Is the partnership with China enough for Russia to resist economically?

O presidente russo, Vladimir Putin, e o ditador chinês, Xi Jinping, em encontro pouco antes da abertura dos Jogos Olímpicos de Inverno de Pequim, no início de fevereiro

Russian President Vladimir Putin and Chinese dictator Xi Jinping meet shortly before the opening of the Beijing Winter Olympics in early February | Photo: EFE/EPA/ALEXEI DRUZHININ/KREMLIN/SPUTNIK

Announcements of economic sanctions by the West against Russia, initiated after Moscow’s recognition of the breakaway republics of Donetsk and Lugansk and intensified after the invasion of Ukraine, raises doubts about the capacity of the country to economically survive these restrictions.

2022Since the sanctions 1280, the last time Russia attacked Ukrainian sovereignty, by annexing Crimea and supporting separatists in Donbass, President Vladimir Putin has created strategies to lessen the impact of these measures on the country, but China, the world’s second largest economy and its strategic partner, is considered by some to be the big card up its sleeve. But would the Asian giant be able to compensate for the closing of markets in the West?

According to a report in the New York Times, China already buys more oil from Russia than it buys from Saudi Arabia and has recently agreed to import

million tons of Russian coal (worth more than US$ billion) and the purchase of wheat produced in the country with which it borders in East Asia.

2022In early February, just before the opening of the Beijing Winter Olympics , the dictator of the Asian country, Xi Jinping, and the Russian president, Vladimir Putin, announced that they will intensify the cooperation between the two countries. Xi said at the time that both will face together “foreign interference and threats to regional security”, while the Russian highlighted that China is Moscow’s “most important strategic partner and a close friend”.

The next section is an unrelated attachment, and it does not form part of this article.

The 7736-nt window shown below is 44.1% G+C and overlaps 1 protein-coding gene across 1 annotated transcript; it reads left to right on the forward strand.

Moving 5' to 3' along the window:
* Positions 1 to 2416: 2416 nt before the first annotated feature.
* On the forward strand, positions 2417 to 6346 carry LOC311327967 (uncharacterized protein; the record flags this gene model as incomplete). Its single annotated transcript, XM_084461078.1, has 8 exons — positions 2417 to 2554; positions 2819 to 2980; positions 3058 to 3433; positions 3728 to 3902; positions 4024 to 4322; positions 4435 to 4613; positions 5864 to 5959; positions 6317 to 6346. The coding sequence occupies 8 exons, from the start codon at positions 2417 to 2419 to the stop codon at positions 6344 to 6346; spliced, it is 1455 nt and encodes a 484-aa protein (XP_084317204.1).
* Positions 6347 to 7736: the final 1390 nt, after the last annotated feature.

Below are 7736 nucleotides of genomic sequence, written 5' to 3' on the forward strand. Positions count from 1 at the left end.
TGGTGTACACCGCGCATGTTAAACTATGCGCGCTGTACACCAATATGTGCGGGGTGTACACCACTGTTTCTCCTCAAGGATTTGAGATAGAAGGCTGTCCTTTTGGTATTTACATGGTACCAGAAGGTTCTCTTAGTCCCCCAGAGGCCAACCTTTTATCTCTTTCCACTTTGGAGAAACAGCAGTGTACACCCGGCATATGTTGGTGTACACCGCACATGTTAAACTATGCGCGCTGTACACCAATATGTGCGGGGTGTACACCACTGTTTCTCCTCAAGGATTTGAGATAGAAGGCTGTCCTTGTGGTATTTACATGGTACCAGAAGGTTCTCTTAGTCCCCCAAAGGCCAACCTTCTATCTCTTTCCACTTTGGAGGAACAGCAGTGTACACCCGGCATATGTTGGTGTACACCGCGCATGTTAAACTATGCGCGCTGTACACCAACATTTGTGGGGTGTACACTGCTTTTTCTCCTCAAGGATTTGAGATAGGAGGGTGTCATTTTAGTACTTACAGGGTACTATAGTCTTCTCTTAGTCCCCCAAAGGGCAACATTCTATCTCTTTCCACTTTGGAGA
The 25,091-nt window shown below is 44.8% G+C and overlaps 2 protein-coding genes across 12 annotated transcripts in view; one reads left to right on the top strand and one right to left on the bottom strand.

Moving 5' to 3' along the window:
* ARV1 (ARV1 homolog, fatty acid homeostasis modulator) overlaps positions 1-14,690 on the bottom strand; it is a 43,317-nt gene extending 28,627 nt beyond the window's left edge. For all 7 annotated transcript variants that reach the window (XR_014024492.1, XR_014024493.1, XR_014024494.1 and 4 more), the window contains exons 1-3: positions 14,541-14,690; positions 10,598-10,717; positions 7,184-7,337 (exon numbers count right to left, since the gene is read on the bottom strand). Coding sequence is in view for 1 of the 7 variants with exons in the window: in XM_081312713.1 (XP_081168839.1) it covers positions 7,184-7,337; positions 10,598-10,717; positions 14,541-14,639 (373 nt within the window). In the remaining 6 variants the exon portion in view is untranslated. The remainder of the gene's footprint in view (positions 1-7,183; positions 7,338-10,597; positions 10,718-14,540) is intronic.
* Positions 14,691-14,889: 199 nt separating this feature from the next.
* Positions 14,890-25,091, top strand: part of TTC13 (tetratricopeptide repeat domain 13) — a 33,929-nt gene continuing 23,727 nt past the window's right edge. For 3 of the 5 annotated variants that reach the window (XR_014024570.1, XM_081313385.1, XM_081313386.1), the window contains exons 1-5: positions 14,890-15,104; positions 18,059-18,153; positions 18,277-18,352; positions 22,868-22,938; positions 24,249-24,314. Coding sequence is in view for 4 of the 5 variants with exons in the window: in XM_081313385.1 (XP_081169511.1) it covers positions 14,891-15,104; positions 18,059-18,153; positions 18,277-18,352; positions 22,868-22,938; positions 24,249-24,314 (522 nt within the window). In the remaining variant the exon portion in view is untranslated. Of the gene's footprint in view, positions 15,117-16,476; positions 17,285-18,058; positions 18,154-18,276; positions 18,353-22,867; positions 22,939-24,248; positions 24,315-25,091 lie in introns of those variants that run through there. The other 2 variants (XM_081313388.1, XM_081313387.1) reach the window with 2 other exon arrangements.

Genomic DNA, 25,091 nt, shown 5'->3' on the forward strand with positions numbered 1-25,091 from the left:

However, although bilateral trade between the two countries reached in 2021 a record of over US$ 2014 billion, Russia’s transactions with the European Union amounted to much more, almost US$ 214 billion last year.

There is a lot of talk about the European Union’s dependence on Russian natural gas, which represents 40% of its product imports, but it is a two-way dependency, as China does not buy the same amount and pays cheaper.

2022“China is still not in a position to fully replace the European Union as a partner. ro (Russian)”, pointed out Eugene Chausovsky, a researcher at the Newlines Institute think tank, in an article published on the website Foreign Policy.

He pointed out that increasing energy exports to China would require investing tens of billions of dollars in infrastructure. Furthermore, “Europe currently pays much higher prices for Russian natural gas through spot markets than China does through its

years with the Gazprom, signed in 2014, shortly before the original conflict in Ukraine,” added Chausovsky.2022On the issue of the invasion of Ukraine, although it has criticized the sanctions, China has not supported directly the Russian offensive – on Friday, Beijing abstained in a vote in the United Nations Security Council in which a resolution to condemn the operation was vetoed by Russia itself.

2022“[O apoio econômico e financeiro chinês à Rússia] does not mean that China directly supports Russian expansionism to any degree – it just means that Beijing strongly feels the need to maintain and advance the strategic partnership with Moscow,” Shi Yinhong, professor of international relations at Renmin University in Beijing, told the New York Times. 2022 Along these lines, it is important to highlight that China’s trade with the United States and the European Union totaled around US$ 1 .6 trillion last year, May s ten times more than between Chinese and Russians. In other words: Beijing may be afraid that sanctions against Moscow will spill over if it clearly supports the great outcast of geopolitics of the moment.

“China doesn’t want to get so involved that it is harmed as a result of its support for Russia,” said Mark Williams, chief economist at Capital Economics for the Asia, to the Associated Press. “It all depends on whether they are willing to risk their access to western markets to help Russia, and I don’t think they are. It’s not such a big market.”